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Ask Caroline, a Macmillan Nurse working with people who have Leukaemia, Myelodysplasia and Myeloproliferative diseases. She'll aim to respond within 2 working days.

MDS relapse

Posted by

Hi Caroline,

I have had some email correspondence with Jane which has been reassuring about my Mum's recurrent MDS. She was over 500 days post SCT and doing so well (chimerism near 100%, appeared to be in complete remission) but suddenly her latest bone marrow biopsy has showed that her MDS has returned with 22% blasts. 

She is now going to be treated with Azacitidine with a view to a Lymphocyte top up. 

All very scary but her consultant and team are optimistic. I understand from Jane that Azacitidine can be very effective and put MDS back in remission (with Lymphocyte topped up!). 

We only got the news yesterday and so everything is pretty raw - I guess I am just looking for reassurance that Mum could bounce back into remission and still have some good years ahead? Is it common for Azacitidine to work well post transplant? 

Mum has had some Azacitidine before and it worked to keep blasts at bay. 

Thank you! 

Tallgal x 

Posted by

Hi Caroline,

Since my post the other day, we have found out that Mum is not now eligible for Aza as her "other blasts" (didn't realise there were two types of blasts!) in the actually bone are too high (40 to 50%).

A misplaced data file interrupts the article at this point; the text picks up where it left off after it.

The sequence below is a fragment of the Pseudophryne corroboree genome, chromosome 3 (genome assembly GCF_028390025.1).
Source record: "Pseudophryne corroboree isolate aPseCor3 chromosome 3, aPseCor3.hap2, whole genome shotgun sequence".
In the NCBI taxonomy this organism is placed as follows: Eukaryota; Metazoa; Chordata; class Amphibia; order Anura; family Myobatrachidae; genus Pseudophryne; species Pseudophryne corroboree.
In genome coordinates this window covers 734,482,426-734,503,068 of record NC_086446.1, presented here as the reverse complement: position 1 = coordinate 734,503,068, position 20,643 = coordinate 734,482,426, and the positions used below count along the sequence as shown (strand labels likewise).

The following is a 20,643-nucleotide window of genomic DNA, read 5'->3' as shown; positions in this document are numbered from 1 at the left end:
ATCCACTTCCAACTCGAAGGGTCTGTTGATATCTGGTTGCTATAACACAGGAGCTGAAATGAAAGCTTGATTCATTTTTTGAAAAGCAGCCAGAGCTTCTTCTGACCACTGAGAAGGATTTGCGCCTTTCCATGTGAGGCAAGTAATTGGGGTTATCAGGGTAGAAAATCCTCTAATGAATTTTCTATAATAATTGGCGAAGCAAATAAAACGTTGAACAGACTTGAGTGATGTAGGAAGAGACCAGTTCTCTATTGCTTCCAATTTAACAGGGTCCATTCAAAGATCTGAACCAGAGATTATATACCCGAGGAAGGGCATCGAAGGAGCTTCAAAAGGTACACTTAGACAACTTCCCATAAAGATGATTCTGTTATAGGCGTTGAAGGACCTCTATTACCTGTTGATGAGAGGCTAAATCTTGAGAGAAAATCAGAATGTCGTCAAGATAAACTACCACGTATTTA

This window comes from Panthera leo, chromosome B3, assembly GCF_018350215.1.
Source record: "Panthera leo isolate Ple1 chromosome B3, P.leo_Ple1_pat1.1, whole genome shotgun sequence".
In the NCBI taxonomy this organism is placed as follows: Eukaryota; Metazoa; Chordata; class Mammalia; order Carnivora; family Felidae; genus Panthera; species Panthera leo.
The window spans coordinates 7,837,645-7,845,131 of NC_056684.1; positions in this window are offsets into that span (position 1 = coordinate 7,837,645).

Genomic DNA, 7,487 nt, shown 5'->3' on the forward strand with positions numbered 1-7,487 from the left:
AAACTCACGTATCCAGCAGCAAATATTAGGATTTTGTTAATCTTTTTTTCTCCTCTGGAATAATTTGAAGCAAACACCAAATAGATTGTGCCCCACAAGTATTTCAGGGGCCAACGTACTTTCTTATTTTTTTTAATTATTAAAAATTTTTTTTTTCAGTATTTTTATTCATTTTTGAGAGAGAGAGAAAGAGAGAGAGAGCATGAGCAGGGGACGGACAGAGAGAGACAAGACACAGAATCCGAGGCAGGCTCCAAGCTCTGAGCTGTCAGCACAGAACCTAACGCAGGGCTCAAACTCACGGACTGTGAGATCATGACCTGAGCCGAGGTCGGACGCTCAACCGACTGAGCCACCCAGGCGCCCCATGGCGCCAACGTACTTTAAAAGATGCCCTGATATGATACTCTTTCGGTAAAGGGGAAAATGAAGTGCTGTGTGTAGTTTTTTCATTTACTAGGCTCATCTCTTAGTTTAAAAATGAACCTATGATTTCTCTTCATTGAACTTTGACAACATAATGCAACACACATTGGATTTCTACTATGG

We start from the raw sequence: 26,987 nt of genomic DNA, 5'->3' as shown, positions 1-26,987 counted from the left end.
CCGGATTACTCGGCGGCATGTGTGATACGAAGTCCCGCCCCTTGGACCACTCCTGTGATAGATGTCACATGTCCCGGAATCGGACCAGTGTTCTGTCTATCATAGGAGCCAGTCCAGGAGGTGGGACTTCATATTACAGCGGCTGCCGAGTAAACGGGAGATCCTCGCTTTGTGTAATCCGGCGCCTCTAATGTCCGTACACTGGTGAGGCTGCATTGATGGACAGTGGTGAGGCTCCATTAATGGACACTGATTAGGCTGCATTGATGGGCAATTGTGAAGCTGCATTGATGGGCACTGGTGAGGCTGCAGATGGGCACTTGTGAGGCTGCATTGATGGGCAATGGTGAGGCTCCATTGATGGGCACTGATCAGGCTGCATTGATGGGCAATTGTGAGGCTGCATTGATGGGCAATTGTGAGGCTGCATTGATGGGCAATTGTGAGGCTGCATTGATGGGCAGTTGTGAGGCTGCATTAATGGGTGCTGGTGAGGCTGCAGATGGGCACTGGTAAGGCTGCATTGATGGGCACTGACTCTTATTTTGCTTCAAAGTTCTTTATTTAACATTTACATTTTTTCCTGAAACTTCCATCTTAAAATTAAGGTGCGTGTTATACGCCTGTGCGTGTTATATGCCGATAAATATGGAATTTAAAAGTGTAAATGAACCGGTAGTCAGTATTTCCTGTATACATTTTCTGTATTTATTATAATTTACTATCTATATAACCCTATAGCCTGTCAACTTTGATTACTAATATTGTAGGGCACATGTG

They are now looking at other treatments such as intensive chemo, second transplant and also about referring her to King's College to be treated by the specialist MDS unit. 

Seeking some ray of light! They have reassured us that the relapse has been caught early and that there is no abnormal cells in her bloods so far so contained in the marrow. 

I have read about patients doing very well after a second allo SCT.

Thank you,


Caroline- Macmillan

Hi Tallgirl,

I'm sorry to hear about your mum, you have all had quite a week!. Your mum has a number of options and as she is very well and there are no blast cells in her bloods, she has time to pursue these options. Being fit and feeling well  will  also stand her in good stead if she goes onto have a second transplant.

There are many patients who do very well after a second transplant but she will need intensive chemotherapy first to get her into remission. It is important to go into a transplant with your eyes open, knowing the risks- as you well know. A second transplant can be riskier so make a list of questions for the team and make sure your mum has someone with her at all her appointments.

I hope this helps

Caroline - Macmillan  Information Nurse Specialist

Remember you can also speak with the Macmillan Support Line team of experts. Phone free on 0808 808 0000 (7 days a week, 8am-8pm) or by email.